Classics of the Christian Tradition Online
- Early Church Fathers - Early Christian Writings has a chapter-by-chapter list of references to 1 Thessalonians in the Ante-Nicene Fathers
- St John Chrysostom (c.349-407) on 1 Thessalonians
- The Aquinas Study Bible site links to other commentary resources on 1 Thessalonians
- Thomas Aquinas (1225-1274) - commentary on 1 Thessalonians (both Latin and English)
- John Calvin (1509-1564) - commentary in Commentary on Philippians, Colossians and Thessalonians a
- Matthew Henry (1662-1714) - Divided into small sections
- John Henry Newman (1801-1890) - Citations of 1 Thessalonians
- George G. Findlay - The Epistle to the Thessalonians (Cambridge, 1891)
20th Century Commentaries Online
- James Everett Frame (1912) - ICC Commentary on Epistles of St Paul to the Thessalonians
- William Barclay - Daily Study Bible
- James Philip - Bible Reading Notes (Download PDF of notes on 1 Thessalonians from 1988)
- Dr Thomas L. Constable's expository notes on 1 Thessalonians (2015 edition, 59pp) with references to various (mainly conservative) commentaries are available in HTML and as downloadable PDF.
There are a large number of online commentaries and other resources on 1 Thessalonians available here (these are mostly by preachers and popular treatments rather than academic) and also links to various whole Bible and other commentaries at StudyLight here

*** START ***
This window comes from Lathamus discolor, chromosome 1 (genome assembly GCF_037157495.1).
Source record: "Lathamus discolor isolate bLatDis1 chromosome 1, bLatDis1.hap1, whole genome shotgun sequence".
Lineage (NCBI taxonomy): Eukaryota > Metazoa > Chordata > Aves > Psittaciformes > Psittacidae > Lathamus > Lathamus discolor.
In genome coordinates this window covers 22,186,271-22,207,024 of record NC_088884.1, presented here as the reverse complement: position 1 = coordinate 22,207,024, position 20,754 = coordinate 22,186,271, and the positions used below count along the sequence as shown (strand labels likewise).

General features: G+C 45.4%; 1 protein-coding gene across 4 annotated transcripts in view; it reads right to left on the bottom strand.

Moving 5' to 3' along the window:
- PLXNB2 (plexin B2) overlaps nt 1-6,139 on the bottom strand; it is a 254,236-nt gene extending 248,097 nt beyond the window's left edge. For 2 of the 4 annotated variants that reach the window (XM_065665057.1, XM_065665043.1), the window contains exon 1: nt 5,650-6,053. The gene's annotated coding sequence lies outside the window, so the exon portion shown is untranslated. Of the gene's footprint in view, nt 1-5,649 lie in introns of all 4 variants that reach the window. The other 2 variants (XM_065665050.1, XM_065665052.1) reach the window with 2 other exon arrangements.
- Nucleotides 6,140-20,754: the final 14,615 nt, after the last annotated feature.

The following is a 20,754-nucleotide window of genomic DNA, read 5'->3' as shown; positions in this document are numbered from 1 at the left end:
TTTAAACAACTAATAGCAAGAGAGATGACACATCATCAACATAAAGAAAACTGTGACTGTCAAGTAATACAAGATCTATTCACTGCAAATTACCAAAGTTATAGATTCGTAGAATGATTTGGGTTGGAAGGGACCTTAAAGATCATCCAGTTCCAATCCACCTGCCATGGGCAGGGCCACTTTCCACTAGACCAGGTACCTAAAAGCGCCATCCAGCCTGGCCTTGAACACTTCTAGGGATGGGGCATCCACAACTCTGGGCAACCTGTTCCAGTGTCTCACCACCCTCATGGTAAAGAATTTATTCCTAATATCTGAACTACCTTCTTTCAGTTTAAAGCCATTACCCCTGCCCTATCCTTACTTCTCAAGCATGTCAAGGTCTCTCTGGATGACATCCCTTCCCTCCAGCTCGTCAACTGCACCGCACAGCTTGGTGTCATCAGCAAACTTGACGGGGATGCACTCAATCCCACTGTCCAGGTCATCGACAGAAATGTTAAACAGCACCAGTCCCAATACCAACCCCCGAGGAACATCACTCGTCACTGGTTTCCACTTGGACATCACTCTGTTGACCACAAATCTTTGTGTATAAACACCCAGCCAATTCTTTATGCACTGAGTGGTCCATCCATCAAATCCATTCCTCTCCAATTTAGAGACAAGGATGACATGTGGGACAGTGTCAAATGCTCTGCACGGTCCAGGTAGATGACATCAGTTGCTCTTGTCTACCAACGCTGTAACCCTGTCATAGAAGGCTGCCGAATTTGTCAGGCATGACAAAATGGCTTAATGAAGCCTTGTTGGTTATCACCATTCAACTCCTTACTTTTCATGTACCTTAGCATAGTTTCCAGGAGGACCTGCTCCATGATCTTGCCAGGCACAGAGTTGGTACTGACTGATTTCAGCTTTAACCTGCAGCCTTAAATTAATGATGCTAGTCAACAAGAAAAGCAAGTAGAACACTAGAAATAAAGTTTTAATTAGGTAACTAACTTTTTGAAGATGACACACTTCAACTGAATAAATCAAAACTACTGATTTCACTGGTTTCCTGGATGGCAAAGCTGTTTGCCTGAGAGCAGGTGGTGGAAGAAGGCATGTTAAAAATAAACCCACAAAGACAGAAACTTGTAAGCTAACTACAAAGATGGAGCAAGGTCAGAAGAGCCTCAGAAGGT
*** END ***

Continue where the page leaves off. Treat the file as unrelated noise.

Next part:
Which modern commentaries are best?
In BSB 15, in March 2000, the editor wrote of commentaries on 1 & 2 Thessalonians:
Unless Galatians is dated early, Paul's letters to the Thessalonians are the first epistles we have from him and the oldest writings in the NT. Most continental scholars and a slowly growing number of others doubt that Paul wrote 2 Thessalonians on the grounds of supposed differences in eschatology and yet striking formal similarities between the letters. Alternatives to Pauline authorship, however, have as many if not more difficulties than the traditional view they replace.
Among the older works, G F Findlay (Cambridge; CGT, 1904) and J E Frame (ICC, 1912) stand out as offering helpful discussions of the Greek text, although their contribution in other respects is limited. The next significant commentaries took almost half a century to appear. The conservative scholar L Morris produced in quick succession a short volume (TNTC, 1956) and a longer version for the NICNT (1959). Revised but only slightly changed editions of the two appeared in 1984 and 1991, respectively, and an exposition for the Word Biblical Themes series in 1989. Morris's commentaries served as evangelical standards for a generation, but they have not been characterized by ground-breaking originality.
The year 1969 saw the appearance of D E Whitely's slim but insightful contribution in the New Clarendon Bible series, and A L Moore's larger but less valuable volume in the New Century Bible. Shortly afterwards, E Best produced what remains today probably the finest critical commentary in English on the two letters (Black's NT, 1972). Not an evangelical, Best nonetheless favours the authenticity of the second letter and provides a lucid exegesis with good discussion of important interpretive alternatives.
In 1982 the moderate evangelical F F Bruce published his thorough critical treatment of the letters in the Word Biblical Commentary. Bruce's strength, as always, was in his grasp of the historical background material; otherwise, apart from his excursus on the 'Antichrist', I've not found his volume that helpful, partly because of the dense format of the Word series.